Despite constant pain, Brengle keeps playing

FLUSHING MEADOWS, N.Y. — Madison Brengle is a professional women’s tennis player, one of the 100 best in the world.

Madison Brengle also can’t pick up a cup of coffee with her right hand without immense pain.

Those two sentences sound totally incongruous: How could a top athlete in the prime of her life be able to compete and win, yet struggle with her morning Starbucks latte?

But it’s the reality the Dover native faces every day. When she wakes up in the morning, Brengle has no idea if the pain disease she suffers from will be debilitating, or merely painful but tolerable.

“Every day my life is a coin toss with how I might feel,” the 28-year-old said Sunday night here in New York, as she prepares to try to qualify for the U.S. Open. “Literally, I have no idea what’s going to be when I wake up.”

And with all that’s happened to her over the past two years, Brengle could easily be forgiven for being depressed and unable to crack a smile.

Instead, she’s become the queen of gallows humor when it comes to the medical condition that has taken a once-promising women’s tennis career and made every match a struggle.

“Look, as long as I play a match and by the end of it my hand doesn’t fly off my body like the hand from ‘The Addams Family,’ I’m happy,” Brengle said with a laugh.

“If I survive,” she added, “I call it a win.”

The “this” to which Brengle refers is her battle with Complex Regional Pain Syndrome induced by venipuncture, a debilitating condition Brengle was diagnosed with in 2016 that causes major swelling and pain in her hands and feet.

Her right hand, specifically, has never fully recovered from three mandatory blood drug tests she was subjected to from 2014-16, before Grand Slam events, in which needles were inserted into her right arm as per usual International Tennis Federation protocol. The tests were done despite Brengle repeatedly telling testers of her hereditary vein issues.

As Brengle’s ability to play at full strength diminished, her strong results have fallen off a bit. For the first time in four years she will need to play the qualifying draw here, needing to win three matches to make the main draw.

Brengle was ranked as high as No. 35 in the world in 2015.

In April she sued the ITF, the Women’s Tennis Association and the ITF’s drug-testing agency for damages of $10 million, claiming “prolonged mistreatment at the hands of the giants in women’s professional tennis.”

On Sunday, Brengle said she had tried to stay out of the details of the case as it moves forward. But, on Monday, Brengle’s lawyer, Peter R. Ginsberg, said the WTA portion of the case had been moved to arbitration, which can lead to a quicker result.

Ginsberg said that the ITF part of the case was still in the federal court system and was moving through “at a normal pace,” with no resolution expected anytime soon.

Whatever the outcome of the lawsuit, Brengle’s career and life have forever been changed. Currently ranked No. 105 on the WTA Tour, she now does hours of daily physical therapy to try to keep strength in her hands and feet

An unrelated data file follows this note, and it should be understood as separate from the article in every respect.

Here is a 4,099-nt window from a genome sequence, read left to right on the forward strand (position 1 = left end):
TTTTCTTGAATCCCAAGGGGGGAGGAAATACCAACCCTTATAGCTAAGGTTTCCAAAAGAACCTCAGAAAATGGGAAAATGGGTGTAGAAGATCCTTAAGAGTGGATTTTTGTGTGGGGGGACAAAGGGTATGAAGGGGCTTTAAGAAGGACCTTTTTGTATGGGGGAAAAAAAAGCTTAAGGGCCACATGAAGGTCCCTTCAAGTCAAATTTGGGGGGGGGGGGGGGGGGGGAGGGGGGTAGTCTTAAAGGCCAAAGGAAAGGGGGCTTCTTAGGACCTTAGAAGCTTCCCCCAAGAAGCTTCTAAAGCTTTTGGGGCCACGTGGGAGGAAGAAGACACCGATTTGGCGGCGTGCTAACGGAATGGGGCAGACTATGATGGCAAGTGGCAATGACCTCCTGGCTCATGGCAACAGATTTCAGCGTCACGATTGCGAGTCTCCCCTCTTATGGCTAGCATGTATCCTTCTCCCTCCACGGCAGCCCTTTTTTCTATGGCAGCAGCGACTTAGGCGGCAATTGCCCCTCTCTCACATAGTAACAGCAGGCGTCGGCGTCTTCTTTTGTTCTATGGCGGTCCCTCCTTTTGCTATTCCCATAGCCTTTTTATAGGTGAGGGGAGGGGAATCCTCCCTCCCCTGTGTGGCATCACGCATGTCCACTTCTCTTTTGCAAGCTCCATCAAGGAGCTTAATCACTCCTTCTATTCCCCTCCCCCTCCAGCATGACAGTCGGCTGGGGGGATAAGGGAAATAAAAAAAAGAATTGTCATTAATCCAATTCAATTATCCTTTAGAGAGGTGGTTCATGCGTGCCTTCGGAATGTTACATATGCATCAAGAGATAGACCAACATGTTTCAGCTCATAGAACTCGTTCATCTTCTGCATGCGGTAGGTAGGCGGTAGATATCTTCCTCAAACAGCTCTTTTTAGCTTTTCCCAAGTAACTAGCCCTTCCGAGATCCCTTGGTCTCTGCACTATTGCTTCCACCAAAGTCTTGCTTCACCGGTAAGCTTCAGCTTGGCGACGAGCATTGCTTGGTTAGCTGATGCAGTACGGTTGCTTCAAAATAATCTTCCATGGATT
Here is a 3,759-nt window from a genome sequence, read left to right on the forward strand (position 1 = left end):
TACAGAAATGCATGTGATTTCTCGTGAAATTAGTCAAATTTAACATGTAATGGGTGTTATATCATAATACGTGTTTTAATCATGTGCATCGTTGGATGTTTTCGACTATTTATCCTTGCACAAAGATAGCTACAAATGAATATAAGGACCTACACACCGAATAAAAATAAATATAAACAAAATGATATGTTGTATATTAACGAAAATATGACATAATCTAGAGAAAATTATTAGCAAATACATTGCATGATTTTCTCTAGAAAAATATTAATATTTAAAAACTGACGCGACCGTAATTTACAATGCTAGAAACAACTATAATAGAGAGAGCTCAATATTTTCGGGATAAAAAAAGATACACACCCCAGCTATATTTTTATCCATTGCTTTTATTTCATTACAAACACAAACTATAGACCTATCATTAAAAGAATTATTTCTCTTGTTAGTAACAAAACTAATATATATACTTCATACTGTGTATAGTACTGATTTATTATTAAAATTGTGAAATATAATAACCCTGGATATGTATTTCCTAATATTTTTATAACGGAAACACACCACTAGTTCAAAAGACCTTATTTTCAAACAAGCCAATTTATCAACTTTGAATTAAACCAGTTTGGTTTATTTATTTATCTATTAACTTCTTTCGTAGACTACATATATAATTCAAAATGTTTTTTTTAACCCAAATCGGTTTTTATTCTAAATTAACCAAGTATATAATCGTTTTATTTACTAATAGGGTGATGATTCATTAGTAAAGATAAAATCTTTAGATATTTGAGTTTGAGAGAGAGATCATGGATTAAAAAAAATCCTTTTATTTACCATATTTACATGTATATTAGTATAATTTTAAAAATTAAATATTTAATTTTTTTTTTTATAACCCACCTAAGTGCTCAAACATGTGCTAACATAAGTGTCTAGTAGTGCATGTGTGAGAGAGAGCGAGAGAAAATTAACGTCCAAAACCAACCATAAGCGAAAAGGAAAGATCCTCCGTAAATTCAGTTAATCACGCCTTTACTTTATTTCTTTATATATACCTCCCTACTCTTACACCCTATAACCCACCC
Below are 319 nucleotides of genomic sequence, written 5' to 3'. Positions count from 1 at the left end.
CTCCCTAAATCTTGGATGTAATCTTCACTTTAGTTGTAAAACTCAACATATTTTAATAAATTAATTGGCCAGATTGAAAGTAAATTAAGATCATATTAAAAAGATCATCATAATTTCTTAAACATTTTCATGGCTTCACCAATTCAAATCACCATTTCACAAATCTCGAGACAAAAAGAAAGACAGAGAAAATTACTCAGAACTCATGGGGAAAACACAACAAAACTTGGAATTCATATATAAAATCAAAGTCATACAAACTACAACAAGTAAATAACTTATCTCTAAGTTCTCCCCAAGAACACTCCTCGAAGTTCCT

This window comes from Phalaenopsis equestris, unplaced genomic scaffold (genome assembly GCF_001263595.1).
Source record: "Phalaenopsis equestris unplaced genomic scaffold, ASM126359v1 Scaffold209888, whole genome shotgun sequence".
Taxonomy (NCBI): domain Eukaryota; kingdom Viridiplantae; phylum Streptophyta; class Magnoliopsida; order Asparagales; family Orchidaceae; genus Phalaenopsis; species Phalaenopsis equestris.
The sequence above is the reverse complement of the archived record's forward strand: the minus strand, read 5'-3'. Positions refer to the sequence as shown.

On the tennis court, her right wrist is taped so tightly because it hurts to raise her hand up, and she’s greatly curtailed her doubles play because hitting volleys is too painful.

“From the minute I wake up there’s burning in the hand, it’s just a matter of how bad it is on a particular day,” Brengle said. “Some days I can barely get my hands around a racket, but I still try to practice.”

One of Brengle’s coaches, Pat Harrison, said given the amount of constant pain Brengle is in, she’s done a terrific job of compartmentalizing and focusing on her tennis.

“She’s still got a top-caliber backhand and she still has a great service return, and she’s always fighting no matter how she’s feeling,” Harrison said. “With tournaments in the past year, her health has obviously been the major factor, and she’s gotten some tough draws.”

Brengle’s 2018 season has seen some highs and lows. Despite suffering three torn ligaments in her left ankle at a grass-court Wimbledon warmup in June, she recovered to win her first-round match at the All England Club.

“This is going to sound weird, but it was so nice to have a ‘normal’ tennis injury,” Brengle said with a laugh. “Like, oh, this will hurt for a while, then get better. That’s a nice break from what I normally go through.”

The obvious question to Brengle, given how much pain she endures, is why do it? She’s 28, has earned more than $2.3 million in her career, and could do other things in her life that won’t be quite as excruciating.

Why not just walk away from the sport and do something else? Her answer is revealing.

“Because this is something that was done to me, I want to walk away on my terms,” Brengle said, suddenly turning serious. “I want to retire because I decided to retire, not because of the pain that has been caused to me. I’ve been playing tennis since I was 2, and I’m very emotionally invested in the sport, obviously.

“Besides, I still enjoy playing. It hurts a lot, but I get to travel and play the sport I love. Right now, I’m not ready to give in.”

Michael J. Lewis is a freelance writer living in New York.

 

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